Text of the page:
8 Rogers et al. 2014 Bilateral Pentacam Superior
9 Bilateral Pentacam Superior
10 Özalp et al. 2019 Bilateral Pentacam and AS-OCT Superior
11 Mounir et al. 2020 Bilateral Sirius Superior
12 Galperín et al. 2021 Bilateral Pentacam One eye Superior, other central
NA, not available; Ref, reference

Superior keratoconus is a unique form of keratoconus characterized by corneal thinning and steepening predominantly in the superior cornea. Several studies have reported on the clinical features, diagnostic modalities, and management of SKC.

The Dundee University Scottish Keratoconus Study (DUSKS) reported on 200 patients with keratoconus diagnosed using computerized video-keratography (CVK) TMS-2 (Bausch & Lomb), unilateral SKC was present in 2 patients (1%).4 In one case, Fleischer’s ring was evidence clinically with significant corneal thinning. Both cases were managed successfully using RGP contact lenses. Prisant et al.5 and Eiferman et al.6 reported on two cases of bilateral asymmetrical SKC diagnosed using axial mapping only as corneal tomography was not available at the time. Chiang et al.7 reported on a case of bilateral superior corneal protrusion and inferior paracentral corneal thinning detected by Orbscan ® (Bausch and Lomb, Inc, Rochester, NY, USA). Tananuvat et al.8 reported on a patient with SKC and corneal hydrops detected clinically without previous corneal imaging in one eye. The second eye had an asymmetric subclinical KC with superior steepening and central thinning detected by the Orbscan II Topography System (Bausch & Lomb, Orbtek Inc., Salt Lake City, UT, USA). Rogers et al.9 reported on two cases of bilateral asymmetric SKC with evidence of previous hydrops in one eye. The diagnosis was supported by Pentacam (OCULUS Optikgeräte GmbH, Wetzlar, Germany) demonstrating corresponding SCS and thinning. Özalp et al.10 reported on bilateral SKC with corneal hydrops in one eye. The diagnosis was confirmed by Pentacam, anterior segment optical coherence tomography, and epithelial thickness map, while the difference in the corneal thicknesses between the central and the superior zones was only 5 µm, the difference in the epithelial thicknesses between the respective zones was 24 µm. Galperín et al.11 reported on a 16-year-old male with asymmetric SKC in both eyes diagnosed using Pentacam. His worst eye demonstrated superior corneal thinning while the other eye had central corneal thinning.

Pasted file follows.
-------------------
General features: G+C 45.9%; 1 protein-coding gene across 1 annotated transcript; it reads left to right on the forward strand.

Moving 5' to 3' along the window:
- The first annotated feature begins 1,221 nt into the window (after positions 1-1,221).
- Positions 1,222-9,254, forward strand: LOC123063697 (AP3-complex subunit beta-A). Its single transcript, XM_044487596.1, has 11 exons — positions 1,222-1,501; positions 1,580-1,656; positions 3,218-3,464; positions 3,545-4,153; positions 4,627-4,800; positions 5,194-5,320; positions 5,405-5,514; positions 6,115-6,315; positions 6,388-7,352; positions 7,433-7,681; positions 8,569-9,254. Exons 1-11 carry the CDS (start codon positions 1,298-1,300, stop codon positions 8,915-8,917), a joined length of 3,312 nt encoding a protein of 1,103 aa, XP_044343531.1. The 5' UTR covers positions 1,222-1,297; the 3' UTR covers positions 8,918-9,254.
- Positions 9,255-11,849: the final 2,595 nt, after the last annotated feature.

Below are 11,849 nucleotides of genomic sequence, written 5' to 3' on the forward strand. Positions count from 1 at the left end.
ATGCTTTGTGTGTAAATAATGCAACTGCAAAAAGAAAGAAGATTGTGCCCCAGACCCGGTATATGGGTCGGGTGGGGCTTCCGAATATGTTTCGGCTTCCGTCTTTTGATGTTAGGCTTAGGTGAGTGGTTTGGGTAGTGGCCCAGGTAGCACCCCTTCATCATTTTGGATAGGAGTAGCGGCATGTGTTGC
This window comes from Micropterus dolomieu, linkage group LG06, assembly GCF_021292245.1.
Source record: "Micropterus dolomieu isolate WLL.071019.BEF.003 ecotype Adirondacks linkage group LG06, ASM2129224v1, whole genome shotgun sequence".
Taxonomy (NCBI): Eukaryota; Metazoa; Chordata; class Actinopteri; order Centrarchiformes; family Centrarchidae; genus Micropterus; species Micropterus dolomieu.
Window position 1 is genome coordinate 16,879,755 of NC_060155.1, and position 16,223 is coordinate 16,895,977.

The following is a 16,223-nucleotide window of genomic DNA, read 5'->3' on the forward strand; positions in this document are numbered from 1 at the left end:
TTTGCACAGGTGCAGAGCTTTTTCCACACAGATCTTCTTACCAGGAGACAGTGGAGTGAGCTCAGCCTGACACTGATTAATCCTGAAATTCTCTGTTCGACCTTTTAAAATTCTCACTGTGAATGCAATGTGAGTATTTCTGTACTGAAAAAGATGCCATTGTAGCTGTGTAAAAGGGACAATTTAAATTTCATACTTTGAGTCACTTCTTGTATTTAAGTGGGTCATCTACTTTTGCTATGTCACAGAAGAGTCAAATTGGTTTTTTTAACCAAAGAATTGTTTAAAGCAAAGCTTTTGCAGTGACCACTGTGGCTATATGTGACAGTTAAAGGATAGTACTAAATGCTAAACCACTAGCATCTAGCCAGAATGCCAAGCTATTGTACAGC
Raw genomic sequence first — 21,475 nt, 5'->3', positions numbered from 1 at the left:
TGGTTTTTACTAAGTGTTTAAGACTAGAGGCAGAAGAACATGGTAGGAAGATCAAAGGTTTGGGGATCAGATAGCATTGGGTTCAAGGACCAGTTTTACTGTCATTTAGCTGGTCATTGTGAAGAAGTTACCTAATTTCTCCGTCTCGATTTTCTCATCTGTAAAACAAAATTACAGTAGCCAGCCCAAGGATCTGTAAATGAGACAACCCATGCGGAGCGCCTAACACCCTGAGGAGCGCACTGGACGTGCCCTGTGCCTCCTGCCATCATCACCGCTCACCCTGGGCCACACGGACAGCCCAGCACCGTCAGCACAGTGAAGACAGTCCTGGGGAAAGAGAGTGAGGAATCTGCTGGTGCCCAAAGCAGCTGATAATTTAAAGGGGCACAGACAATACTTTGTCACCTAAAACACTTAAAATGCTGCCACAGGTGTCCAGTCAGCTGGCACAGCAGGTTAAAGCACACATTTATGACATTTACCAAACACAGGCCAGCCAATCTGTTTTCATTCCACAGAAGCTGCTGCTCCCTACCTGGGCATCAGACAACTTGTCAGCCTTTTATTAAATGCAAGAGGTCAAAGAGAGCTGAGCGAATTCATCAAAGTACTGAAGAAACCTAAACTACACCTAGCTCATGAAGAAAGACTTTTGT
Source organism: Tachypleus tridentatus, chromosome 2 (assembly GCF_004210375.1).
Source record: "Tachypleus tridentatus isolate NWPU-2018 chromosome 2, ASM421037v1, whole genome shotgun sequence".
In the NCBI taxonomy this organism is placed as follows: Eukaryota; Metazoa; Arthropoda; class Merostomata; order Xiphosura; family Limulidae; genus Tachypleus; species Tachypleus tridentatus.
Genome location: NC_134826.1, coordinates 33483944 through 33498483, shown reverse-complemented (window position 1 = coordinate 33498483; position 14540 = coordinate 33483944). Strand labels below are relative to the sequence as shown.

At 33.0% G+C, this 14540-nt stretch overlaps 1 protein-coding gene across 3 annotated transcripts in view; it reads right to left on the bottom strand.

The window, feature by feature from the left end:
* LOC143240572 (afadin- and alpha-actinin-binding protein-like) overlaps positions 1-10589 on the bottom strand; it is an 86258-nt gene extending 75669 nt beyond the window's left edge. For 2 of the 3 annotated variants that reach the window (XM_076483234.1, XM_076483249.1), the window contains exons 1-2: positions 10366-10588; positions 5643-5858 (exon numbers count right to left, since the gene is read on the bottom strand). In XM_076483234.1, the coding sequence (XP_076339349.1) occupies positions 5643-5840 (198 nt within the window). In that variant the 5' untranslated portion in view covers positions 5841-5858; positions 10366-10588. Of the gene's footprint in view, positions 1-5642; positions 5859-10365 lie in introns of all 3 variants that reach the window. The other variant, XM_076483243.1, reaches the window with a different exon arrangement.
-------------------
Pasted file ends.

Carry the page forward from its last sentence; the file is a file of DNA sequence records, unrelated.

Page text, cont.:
DISCUSSION

Superior keratoconus is rare and certain pathologies may mimic SKC and present with SCS; these conditions include contact lens warpage, ptosis, superficial corneal scars, Terrien’s marginal degeneration (TMD), and dry eyes. When the inciting factor of these conditions is treated, the SCS may therefore resolve. Kim et al., reported on blepharoptosis-induced corneal steepening that resolved after ptosis repair was performed.12 Superior pellucid marginal degeneration (PMD) were reported in several case reports, and it may mimic SKC, however, in PMD there is paralimbal thinning and protrusion of the peripheral cornea with crab claw shape corneal topography.1316 Terrien’s marginal degeneration may also mimic SKC however, SKC lacks the characteristic paralimbal thinning, lipid deposition, and pannus seen in TMD.17

Most SKC-reported cases in the literature were not supported by modern tomographic modalities. In some, there was no correspondence between corneal steepening and thinning. This may raise doubts as to whether some of these reported SCS was truly SKC.

This is the first case report on SKC in one eye and inferotemporal KC in the second eye of the same patient, without any known inciting factors for SCS. To our knowledge, this combination has not been reported previously.

The treatment approach in such cases would follow that of other subtypes of KC. Mounir et al.18 reported on the early results of combined accelerated corneal collagen crosslinking (CXL) and intrastromal Kerarings implantation by femtosecond laser in a case of advanced SKC diagnosed by Sirius Scheimpflug corneal tomography (CSO, Florence, Italy). Following the treatment, there was significant improvement in visual acuity, keratometric readings, and anterior and posterior elevation maps.

In our case, due to unsatisfactory BSCVA and the patient’s intolerance to contact lenses, intrastromal corneal ring segment (ICRS) surgery was proposed as a treatment option. However, the patient did not undergo the procedure due to economic constraints, as ICRS surgery is not provided by the public healthcare system in Israel. Additionally, corneal cross-linking (CXL) was not offered due to the patient’s age and the absence of a clear history of disease progression. Instead, a follow-up was recommended.

In conclusion, the diagnosis of SKC requires careful exclusion of other conditions that may mimic SKC, some of which may be reversible. Meticulous history, examination, and assessment using corneal tomographic modalities may aid diagnosis and optimize treatment options. The case report and review presented provide valuable insights into the diagnosis of SKC and raise awareness among clinicians about other potential causes of SCS. By enhancing our understanding of SKC and its differential diagnosis, clinicians can provide more precise and effective management strategies for patients with this unique form of keratoconus.